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Cyrano's chef Didier Durand grew up in Bergerac, in southwest France, where his maman raised ducks and used the whole bird for foie gras, magret, and confit. For him fighting the city's foie gras ban isn't a matter of economics or publicity--it's personal. As spokesman for Chicago Chefs for Choice, the shock troops in the Illinois Restaurant Association's legal battle to end the ban, he organized a series of benefits last summer to raise funds, netting $12,000 to pay the lawyers. They tell him it'll cost almost $250,000 to fight City Hall, but say the City (i.e., you and me) will run up almost twice as much defending the unenforceable.
Now he's hosting round two of a series of foie-centered events at the restaurant, featuring the contributions of (so far) 42 chefs. Monday, January 22, is a $79 "hors d'oeuvres fantasy" with snacks from Cafe Matou, Emilio's, A Tavola, Pastoral, and others. The following night there's a $99 grazing with tastes from Allen's, Nomi, and oddly, the Billy Goat's Sam Sianis, and more. Sunday, January 28, is a $139 dinner and gala prepared by Courtright's, Aria, Bittersweet, Graham Elliot Bowles from Avenues, and fellow lawbreaker Michael Tsonton from Copperblue. Finally, two nights before the election is a six-course extravaganza featuring dishes from Cafe Le Coq, Mas, Bin 36, the Four Seasons, and the Twisted Spoke, with a side of Hot Doug's duck fat fries. Don Gordon, one of Joe Moore's opponents in the race for 49th Ward alderman, will be stumping at each event.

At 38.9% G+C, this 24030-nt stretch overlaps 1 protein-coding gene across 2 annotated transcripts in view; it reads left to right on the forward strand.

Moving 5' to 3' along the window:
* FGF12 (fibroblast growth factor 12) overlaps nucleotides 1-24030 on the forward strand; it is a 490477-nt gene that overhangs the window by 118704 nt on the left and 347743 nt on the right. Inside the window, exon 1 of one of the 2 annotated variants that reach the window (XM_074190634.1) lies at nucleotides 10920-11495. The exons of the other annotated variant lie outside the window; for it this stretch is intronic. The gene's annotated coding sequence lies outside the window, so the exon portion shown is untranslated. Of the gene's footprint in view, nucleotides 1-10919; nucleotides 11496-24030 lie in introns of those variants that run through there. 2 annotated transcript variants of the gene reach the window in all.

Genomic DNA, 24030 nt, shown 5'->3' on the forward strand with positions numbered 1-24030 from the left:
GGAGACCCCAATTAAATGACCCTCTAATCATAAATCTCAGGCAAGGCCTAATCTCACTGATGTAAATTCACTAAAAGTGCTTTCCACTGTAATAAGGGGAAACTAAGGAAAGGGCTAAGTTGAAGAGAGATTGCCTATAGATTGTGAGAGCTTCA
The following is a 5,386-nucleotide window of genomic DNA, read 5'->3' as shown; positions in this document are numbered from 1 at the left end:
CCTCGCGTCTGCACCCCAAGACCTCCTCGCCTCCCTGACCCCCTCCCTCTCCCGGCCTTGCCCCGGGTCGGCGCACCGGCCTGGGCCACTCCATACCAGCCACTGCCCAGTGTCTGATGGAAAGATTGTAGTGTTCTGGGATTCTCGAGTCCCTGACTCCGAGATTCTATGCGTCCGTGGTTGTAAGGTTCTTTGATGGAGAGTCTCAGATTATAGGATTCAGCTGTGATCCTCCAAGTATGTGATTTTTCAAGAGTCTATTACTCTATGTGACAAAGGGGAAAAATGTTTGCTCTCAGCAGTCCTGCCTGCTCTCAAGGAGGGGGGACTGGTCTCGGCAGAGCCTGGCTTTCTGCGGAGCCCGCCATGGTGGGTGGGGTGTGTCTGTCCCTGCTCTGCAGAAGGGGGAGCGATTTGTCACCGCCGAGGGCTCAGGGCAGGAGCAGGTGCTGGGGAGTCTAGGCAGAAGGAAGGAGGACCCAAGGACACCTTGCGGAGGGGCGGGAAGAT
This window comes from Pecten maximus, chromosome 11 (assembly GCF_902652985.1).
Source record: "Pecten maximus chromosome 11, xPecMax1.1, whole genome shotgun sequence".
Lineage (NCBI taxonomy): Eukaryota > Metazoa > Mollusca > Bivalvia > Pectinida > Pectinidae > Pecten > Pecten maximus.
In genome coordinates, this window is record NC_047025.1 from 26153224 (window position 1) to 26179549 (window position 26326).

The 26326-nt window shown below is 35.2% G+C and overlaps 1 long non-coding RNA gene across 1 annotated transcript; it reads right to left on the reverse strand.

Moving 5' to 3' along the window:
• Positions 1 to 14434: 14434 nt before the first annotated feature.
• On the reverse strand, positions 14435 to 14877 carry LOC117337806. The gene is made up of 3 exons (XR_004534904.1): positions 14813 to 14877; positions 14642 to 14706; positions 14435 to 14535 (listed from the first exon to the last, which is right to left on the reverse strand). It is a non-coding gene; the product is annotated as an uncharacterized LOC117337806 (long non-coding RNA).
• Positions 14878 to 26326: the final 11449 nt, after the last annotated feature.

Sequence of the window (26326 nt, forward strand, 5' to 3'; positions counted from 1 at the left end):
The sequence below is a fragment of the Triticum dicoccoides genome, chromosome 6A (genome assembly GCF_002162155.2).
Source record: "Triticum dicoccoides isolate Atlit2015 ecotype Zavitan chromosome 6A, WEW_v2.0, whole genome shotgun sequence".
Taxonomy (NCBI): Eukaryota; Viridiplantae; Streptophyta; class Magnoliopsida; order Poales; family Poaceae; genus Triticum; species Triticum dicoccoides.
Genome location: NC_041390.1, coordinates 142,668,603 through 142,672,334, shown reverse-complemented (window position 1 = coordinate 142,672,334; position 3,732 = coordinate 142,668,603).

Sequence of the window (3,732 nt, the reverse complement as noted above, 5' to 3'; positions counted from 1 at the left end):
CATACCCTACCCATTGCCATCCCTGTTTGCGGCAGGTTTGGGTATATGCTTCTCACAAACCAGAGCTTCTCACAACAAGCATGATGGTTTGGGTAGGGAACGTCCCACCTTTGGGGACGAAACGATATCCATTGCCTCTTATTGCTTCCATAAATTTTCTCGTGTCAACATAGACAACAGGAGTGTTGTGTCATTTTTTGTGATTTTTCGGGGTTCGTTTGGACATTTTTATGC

"The world is laughing at us," says Durand. "These fundraisers will make Chicagoans aware of our misfortune. I feel Julia Child is calling on me to educate the consumer."
Call 312-467-0546 for reservations.